The next generation of mobile broadband, 5G, is emerging as a major area of competition between the United States and China. 5G technology promises vast improvements not only to the speed of commercial cellular connections, but also to governments’ intelligence, surveillance, and reconnaissance capabilities. Leadership in the development of 5G technology has thus been deemed critical to U.S. national security and global economic competitiveness.
5G competition is often judged by the number of patents in a given country’s standard essential patent (“SEP”) portfolio. This metric, David J. Kappos argues, is a misleading and unreliable guide to assessing the state of global 5G competition. Rather than focusing on the quantity of 5G patents in an SEP portfolio, it would be more useful to examine the quality of SEP portfolios. These assessments must be made by trained professionals capable of discerning the strength of each individual patent by comparing patent claims to the required specifications of the 5G standard. Developing reliably accurate assessments of SEP portfolios will be critical both for future 5G investment and for U.S. national security.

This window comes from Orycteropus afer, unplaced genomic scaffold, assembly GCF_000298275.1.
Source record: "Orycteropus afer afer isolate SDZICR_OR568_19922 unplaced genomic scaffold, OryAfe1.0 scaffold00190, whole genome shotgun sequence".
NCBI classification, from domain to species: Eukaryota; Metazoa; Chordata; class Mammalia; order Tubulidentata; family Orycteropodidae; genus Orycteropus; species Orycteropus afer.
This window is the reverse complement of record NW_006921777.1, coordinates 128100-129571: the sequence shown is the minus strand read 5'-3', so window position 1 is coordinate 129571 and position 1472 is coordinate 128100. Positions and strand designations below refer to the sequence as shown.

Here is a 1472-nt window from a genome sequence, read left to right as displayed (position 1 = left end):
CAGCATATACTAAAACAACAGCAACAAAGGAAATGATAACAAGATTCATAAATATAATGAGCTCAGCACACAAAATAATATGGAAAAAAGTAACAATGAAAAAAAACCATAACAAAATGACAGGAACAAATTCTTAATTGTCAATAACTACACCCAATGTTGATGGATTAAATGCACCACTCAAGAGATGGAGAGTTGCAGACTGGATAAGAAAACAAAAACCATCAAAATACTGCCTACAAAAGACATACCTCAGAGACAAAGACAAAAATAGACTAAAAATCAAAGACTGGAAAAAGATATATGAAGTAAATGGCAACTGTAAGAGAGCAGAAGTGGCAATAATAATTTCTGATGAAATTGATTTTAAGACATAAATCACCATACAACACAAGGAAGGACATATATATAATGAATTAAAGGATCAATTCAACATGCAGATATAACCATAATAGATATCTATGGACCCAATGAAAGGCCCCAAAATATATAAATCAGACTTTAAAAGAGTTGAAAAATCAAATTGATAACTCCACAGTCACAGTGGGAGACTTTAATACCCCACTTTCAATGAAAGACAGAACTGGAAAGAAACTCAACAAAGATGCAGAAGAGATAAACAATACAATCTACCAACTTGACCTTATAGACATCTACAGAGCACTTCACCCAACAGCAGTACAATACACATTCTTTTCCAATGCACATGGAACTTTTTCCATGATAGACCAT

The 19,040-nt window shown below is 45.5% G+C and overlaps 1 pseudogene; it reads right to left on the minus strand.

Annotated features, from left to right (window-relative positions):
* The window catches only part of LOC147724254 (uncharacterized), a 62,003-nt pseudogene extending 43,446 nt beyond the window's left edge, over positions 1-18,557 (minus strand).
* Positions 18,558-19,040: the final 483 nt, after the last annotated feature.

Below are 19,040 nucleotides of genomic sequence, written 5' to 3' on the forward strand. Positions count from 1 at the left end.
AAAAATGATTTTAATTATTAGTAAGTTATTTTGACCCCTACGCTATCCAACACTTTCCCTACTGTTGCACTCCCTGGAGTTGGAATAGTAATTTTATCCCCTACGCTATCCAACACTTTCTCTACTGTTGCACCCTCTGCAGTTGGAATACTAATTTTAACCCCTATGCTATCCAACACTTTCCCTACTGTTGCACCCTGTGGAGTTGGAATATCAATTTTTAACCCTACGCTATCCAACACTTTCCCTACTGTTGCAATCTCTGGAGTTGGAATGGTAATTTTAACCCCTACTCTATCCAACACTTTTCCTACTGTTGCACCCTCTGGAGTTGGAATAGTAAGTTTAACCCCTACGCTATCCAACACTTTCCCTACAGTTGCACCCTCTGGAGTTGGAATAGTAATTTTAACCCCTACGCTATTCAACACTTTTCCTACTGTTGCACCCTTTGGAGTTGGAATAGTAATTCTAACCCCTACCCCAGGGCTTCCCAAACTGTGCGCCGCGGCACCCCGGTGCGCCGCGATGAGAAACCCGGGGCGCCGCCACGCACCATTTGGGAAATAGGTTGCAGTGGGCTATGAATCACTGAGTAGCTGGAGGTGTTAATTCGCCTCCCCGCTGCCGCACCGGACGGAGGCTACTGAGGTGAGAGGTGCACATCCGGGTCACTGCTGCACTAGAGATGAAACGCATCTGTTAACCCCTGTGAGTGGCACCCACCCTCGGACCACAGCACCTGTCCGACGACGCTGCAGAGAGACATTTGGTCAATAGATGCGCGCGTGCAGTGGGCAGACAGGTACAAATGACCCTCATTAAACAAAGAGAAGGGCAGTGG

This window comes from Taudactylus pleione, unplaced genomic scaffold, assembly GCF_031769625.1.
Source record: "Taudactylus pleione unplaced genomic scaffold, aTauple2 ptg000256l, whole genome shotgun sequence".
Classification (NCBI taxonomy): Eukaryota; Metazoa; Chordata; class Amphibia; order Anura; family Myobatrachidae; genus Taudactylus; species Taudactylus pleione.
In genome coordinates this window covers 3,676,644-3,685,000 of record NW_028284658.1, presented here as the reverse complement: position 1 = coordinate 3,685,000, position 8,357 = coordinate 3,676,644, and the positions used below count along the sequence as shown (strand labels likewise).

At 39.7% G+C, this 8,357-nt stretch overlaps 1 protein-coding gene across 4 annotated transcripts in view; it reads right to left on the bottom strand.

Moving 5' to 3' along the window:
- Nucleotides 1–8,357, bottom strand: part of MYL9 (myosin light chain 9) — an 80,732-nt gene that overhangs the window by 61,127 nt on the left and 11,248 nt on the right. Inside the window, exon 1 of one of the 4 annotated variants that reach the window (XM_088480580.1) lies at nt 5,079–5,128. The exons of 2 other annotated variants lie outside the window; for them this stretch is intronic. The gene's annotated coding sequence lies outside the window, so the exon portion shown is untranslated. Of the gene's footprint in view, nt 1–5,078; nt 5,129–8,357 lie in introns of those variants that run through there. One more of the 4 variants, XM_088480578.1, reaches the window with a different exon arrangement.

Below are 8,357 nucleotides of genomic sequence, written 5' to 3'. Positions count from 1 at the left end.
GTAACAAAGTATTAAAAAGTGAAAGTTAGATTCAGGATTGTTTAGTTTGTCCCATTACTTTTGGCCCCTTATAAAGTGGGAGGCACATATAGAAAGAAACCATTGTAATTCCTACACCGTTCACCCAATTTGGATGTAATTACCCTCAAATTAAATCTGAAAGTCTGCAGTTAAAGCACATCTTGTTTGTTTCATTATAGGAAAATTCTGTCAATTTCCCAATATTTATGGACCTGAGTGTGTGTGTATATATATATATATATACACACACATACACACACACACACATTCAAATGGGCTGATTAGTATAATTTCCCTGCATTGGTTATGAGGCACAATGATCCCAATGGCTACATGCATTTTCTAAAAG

How and why do states use cyber proxies to project power? Why do some states lean closer to these proxies than others, and what does this distance reveal about how a state views them? In this article, Syed Hamza Mannan answers these questions in a review of Tim Maurer’s book, Cyber Mercenaries: The State, Hackers, and Power.
Mannan explores the demand for cyber proxies, the mechanisms states use to control them, and the implications of cyber state-proxy relationships. Perhaps Maurer’s most prevalent contribution to the research, articulated in Mannan’s review, is in constructing a framework for characterizing different relationships states maintain with cyber proxies: those of delegation, orchestration, and sanctioning. By applying the framework to contemporary examples of cyber proxy proliferation, Mannan’s review illuminates Maurer’s important work.
In light of recent foreign cyber-assaults that have jeopardized personal privacy in the United States, it is time for individuals to explore opportunities for private suits against foreign governments. In the first attempt to do this, Doe v. Federal Democratic Republic of Ethiopia, the courts found that the Foreign Sovereign Immunities Act barred suit under the Wiretap Act’s private cause of action and the common law tort of intrusion upon seclusion. Kurland posits that either a new exception should be added to the FSIA to ameliorate this legal lacuna.